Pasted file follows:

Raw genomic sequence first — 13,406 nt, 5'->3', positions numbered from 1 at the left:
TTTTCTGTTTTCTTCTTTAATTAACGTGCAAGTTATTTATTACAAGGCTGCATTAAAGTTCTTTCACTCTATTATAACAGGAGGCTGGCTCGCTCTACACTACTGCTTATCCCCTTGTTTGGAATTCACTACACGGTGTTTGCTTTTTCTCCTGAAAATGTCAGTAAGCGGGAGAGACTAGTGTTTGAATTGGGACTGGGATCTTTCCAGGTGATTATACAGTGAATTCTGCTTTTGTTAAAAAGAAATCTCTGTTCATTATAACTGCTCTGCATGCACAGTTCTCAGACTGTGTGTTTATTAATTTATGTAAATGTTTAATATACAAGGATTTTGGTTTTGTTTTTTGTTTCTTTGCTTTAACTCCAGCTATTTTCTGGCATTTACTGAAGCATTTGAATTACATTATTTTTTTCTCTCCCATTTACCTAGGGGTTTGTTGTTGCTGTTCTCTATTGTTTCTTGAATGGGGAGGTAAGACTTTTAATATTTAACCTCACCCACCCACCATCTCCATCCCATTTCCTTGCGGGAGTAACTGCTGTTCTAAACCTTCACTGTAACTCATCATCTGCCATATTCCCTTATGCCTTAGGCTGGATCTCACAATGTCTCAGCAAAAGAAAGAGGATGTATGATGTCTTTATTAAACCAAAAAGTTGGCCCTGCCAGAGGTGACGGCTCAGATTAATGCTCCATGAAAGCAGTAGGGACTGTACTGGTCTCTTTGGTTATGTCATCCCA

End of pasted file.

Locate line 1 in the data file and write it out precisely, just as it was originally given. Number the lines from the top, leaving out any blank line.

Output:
Raw genomic sequence first — 13,406 nt, 5'->3', positions numbered from 1 at the left: